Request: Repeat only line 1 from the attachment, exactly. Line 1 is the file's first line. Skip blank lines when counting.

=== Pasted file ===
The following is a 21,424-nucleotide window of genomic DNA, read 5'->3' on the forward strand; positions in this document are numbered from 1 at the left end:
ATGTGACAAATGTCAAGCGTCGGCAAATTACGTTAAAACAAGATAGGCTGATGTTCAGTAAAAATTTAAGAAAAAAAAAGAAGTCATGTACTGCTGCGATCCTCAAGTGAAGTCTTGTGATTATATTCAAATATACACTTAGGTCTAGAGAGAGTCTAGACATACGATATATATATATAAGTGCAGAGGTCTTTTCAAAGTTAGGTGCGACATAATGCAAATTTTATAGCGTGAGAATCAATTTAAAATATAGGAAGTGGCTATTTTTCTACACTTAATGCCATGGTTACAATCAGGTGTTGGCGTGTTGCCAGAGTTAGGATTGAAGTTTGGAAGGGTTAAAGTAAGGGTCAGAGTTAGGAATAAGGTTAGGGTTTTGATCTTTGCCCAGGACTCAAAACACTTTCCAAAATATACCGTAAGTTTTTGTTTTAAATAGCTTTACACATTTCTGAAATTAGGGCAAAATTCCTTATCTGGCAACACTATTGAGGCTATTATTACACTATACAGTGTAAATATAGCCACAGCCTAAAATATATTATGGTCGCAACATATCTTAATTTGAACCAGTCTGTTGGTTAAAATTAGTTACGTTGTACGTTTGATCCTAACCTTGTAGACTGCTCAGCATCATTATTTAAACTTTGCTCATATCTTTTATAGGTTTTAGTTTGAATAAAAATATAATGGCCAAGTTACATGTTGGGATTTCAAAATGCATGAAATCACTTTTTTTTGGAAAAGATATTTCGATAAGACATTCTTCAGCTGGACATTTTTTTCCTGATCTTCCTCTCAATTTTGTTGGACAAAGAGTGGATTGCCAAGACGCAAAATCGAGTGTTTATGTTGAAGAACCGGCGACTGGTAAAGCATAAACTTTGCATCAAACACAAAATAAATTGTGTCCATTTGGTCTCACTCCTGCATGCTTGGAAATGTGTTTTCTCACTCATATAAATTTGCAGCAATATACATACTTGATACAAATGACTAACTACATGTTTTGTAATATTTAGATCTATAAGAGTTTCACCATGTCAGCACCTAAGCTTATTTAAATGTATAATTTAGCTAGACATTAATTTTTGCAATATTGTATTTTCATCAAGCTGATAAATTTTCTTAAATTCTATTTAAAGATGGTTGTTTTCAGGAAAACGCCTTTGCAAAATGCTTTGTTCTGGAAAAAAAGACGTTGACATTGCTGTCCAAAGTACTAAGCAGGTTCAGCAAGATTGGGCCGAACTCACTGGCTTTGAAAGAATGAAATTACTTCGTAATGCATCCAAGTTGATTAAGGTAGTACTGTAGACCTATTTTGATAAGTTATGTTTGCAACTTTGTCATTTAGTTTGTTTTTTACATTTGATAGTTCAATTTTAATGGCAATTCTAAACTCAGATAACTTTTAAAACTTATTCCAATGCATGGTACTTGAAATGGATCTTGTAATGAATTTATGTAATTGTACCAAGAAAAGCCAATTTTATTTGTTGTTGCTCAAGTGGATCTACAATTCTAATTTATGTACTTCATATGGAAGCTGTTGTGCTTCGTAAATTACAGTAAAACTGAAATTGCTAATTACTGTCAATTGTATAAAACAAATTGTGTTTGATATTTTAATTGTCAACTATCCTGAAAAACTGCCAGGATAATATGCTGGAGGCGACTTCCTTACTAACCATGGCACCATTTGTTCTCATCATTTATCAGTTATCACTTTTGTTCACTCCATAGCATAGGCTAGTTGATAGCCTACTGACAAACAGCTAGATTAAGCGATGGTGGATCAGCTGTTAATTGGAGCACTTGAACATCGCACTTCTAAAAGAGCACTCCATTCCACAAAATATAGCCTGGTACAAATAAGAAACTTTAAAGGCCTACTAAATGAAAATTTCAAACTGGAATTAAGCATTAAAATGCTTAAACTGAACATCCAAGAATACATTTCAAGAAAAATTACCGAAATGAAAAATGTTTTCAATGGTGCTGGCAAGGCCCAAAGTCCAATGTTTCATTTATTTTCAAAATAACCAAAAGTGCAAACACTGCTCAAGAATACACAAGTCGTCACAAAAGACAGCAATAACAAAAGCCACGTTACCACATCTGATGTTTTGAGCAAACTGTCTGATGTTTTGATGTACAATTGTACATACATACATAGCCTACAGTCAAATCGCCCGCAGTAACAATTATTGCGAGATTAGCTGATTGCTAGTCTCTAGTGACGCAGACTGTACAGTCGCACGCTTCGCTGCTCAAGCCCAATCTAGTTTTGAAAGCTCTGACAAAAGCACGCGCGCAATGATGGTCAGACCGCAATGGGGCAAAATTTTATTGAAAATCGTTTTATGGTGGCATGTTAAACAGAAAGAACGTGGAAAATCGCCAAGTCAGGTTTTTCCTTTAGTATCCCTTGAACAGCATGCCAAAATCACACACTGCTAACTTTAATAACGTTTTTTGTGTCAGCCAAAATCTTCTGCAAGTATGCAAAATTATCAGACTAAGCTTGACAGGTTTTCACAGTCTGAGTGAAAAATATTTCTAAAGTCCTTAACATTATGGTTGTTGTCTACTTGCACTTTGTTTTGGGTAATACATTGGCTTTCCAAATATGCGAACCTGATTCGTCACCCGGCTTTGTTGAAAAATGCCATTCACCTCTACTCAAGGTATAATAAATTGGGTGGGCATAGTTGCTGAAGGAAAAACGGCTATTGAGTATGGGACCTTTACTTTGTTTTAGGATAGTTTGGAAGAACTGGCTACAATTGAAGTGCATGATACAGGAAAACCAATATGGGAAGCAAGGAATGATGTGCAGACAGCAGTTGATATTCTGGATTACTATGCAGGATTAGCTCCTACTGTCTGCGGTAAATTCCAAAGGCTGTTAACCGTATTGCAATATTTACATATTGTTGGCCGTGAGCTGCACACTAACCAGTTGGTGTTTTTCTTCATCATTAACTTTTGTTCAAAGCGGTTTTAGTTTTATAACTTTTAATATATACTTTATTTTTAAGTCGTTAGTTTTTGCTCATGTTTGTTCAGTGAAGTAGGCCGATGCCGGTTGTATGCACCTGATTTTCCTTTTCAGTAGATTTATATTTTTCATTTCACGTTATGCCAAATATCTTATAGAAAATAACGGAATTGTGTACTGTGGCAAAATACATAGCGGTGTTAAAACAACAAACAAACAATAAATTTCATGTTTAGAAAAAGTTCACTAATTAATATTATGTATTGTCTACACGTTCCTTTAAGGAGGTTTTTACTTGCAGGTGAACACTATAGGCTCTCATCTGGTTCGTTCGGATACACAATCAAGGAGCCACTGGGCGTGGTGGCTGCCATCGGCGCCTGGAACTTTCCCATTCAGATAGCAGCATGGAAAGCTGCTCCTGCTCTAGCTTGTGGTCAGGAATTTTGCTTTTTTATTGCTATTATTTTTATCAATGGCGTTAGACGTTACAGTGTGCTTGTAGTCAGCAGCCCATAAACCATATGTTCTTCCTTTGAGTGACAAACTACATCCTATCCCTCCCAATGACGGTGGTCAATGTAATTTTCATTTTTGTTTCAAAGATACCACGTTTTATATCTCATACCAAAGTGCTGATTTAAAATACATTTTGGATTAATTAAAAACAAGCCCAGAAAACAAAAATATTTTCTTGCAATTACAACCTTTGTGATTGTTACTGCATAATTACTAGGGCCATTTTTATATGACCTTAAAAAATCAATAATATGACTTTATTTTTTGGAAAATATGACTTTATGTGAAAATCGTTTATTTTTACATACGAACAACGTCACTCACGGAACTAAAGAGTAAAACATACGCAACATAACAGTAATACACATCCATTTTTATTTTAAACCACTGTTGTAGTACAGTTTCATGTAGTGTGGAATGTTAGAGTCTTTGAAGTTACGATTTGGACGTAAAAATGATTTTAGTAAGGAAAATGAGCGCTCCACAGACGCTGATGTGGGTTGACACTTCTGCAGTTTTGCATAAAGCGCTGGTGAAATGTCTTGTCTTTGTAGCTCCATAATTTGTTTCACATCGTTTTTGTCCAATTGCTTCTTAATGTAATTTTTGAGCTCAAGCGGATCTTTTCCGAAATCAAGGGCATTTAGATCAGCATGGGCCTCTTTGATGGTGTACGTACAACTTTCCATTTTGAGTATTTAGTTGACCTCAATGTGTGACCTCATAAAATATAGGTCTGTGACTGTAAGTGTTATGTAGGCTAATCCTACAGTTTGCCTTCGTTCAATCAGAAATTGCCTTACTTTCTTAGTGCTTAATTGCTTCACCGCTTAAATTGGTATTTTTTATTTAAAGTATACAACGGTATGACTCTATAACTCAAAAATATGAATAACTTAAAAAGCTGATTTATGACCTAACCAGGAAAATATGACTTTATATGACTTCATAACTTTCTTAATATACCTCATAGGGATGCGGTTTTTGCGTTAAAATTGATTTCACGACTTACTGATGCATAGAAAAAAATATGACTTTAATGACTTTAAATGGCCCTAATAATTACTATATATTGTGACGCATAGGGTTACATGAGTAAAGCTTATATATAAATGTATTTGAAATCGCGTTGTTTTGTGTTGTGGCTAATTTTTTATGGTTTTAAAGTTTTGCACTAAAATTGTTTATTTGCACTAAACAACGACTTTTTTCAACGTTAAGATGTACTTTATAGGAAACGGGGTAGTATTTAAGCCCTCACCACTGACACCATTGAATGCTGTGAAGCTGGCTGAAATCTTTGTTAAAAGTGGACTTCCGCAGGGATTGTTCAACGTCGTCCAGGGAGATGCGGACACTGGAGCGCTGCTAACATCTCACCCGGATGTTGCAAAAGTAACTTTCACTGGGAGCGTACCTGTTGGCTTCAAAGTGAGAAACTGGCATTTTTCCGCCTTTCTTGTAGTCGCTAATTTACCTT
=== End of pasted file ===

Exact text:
The following is a 21,424-nucleotide window of genomic DNA, read 5'->3' on the forward strand; positions in this document are numbered from 1 at the left end: